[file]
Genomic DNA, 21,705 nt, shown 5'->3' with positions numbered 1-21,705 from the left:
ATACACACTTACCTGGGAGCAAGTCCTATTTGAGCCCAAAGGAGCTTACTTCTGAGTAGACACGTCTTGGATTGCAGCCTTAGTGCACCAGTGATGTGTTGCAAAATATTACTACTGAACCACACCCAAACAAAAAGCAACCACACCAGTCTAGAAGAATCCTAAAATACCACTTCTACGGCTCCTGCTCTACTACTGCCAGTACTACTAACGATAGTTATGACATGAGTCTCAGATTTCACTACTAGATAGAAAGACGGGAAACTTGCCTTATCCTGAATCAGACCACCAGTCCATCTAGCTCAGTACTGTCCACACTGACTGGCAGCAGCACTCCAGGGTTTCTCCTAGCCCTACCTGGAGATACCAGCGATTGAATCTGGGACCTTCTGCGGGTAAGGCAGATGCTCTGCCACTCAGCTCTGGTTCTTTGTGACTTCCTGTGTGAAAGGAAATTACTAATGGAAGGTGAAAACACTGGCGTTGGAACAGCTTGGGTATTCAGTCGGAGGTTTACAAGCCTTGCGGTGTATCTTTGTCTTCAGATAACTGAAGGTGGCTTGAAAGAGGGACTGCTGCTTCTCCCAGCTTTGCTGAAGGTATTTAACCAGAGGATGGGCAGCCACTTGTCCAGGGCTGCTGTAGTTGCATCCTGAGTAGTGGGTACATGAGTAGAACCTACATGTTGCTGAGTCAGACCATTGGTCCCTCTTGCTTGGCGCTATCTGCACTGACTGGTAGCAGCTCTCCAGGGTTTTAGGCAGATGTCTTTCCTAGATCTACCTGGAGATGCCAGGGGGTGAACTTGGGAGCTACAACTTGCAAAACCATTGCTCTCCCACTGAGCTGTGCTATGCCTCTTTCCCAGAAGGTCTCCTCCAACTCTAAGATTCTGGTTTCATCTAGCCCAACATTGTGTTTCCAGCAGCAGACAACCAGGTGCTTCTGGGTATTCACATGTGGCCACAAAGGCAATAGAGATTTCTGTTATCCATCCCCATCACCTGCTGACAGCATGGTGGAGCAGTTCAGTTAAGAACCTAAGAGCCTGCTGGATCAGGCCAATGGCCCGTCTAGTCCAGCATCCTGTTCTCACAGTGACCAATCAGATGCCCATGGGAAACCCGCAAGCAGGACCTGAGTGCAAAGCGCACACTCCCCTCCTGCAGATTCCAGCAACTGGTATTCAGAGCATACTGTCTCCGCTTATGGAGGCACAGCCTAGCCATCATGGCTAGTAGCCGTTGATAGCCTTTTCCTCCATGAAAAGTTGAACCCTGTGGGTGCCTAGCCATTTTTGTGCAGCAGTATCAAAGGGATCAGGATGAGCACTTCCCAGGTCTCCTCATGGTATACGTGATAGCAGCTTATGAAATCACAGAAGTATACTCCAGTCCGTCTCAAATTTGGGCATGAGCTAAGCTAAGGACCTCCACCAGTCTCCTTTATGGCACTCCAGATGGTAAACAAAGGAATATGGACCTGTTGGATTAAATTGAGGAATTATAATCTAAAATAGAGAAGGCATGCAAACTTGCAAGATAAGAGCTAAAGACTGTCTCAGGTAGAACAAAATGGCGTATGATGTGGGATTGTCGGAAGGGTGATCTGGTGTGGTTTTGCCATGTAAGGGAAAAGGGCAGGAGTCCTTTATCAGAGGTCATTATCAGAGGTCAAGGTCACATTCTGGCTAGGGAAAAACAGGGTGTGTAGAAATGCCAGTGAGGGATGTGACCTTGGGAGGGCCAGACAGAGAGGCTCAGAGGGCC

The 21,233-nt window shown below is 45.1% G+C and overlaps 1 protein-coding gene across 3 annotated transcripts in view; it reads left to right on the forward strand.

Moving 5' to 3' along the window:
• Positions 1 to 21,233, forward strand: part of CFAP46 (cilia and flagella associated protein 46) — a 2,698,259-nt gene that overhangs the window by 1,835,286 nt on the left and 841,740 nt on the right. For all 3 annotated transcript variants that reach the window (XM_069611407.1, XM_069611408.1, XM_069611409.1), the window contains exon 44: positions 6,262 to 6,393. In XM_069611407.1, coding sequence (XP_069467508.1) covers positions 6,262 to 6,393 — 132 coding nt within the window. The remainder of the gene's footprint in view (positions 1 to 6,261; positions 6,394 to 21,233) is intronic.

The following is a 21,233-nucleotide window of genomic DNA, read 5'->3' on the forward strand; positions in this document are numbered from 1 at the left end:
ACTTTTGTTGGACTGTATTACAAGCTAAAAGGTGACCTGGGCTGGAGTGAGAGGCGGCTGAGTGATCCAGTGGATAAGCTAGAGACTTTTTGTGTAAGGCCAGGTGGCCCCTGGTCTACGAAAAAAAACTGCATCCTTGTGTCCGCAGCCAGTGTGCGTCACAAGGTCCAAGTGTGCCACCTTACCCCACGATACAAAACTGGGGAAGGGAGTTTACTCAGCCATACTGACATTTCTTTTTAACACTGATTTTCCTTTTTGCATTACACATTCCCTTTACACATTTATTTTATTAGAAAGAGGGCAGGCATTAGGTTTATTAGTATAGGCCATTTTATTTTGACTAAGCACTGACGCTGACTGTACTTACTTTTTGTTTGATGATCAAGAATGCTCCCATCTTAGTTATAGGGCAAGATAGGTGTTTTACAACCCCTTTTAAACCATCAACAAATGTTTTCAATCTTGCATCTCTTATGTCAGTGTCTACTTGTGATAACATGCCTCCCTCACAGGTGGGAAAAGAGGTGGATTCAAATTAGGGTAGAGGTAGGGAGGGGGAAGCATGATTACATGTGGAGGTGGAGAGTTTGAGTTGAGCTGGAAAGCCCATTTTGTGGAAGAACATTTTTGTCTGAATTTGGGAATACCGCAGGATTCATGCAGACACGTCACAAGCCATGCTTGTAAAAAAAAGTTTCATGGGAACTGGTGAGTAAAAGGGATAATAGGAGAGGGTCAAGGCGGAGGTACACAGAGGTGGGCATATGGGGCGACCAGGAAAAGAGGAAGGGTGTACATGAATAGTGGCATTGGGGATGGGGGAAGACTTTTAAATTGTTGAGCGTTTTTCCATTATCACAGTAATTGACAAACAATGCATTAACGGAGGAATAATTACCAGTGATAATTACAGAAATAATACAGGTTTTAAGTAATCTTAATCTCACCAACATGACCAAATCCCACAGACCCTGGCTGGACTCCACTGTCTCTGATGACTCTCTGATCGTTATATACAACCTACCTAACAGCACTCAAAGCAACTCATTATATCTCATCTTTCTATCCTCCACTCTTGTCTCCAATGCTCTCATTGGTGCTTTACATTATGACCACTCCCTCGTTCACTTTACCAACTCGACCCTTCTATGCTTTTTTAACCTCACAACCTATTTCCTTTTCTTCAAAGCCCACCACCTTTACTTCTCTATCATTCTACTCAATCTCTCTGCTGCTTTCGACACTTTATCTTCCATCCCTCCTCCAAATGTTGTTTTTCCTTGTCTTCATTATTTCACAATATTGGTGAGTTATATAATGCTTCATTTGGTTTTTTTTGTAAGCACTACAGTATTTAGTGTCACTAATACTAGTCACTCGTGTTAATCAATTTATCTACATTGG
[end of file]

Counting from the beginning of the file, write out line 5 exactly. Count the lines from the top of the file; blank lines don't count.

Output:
• Positions 1 to 21,233, forward strand: part of CFAP46 (cilia and flagella associated protein 46) — a 2,698,259-nt gene that overhangs the window by 1,835,286 nt on the left and 841,740 nt on the right. For all 3 annotated transcript variants that reach the window (XM_069611407.1, XM_069611408.1, XM_069611409.1), the window contains exon 44: positions 6,262 to 6,393. In XM_069611407.1, coding sequence (XP_069467508.1) covers positions 6,262 to 6,393 — 132 coding nt within the window. The remainder of the gene's footprint in view (positions 1 to 6,261; positions 6,394 to 21,233) is intronic.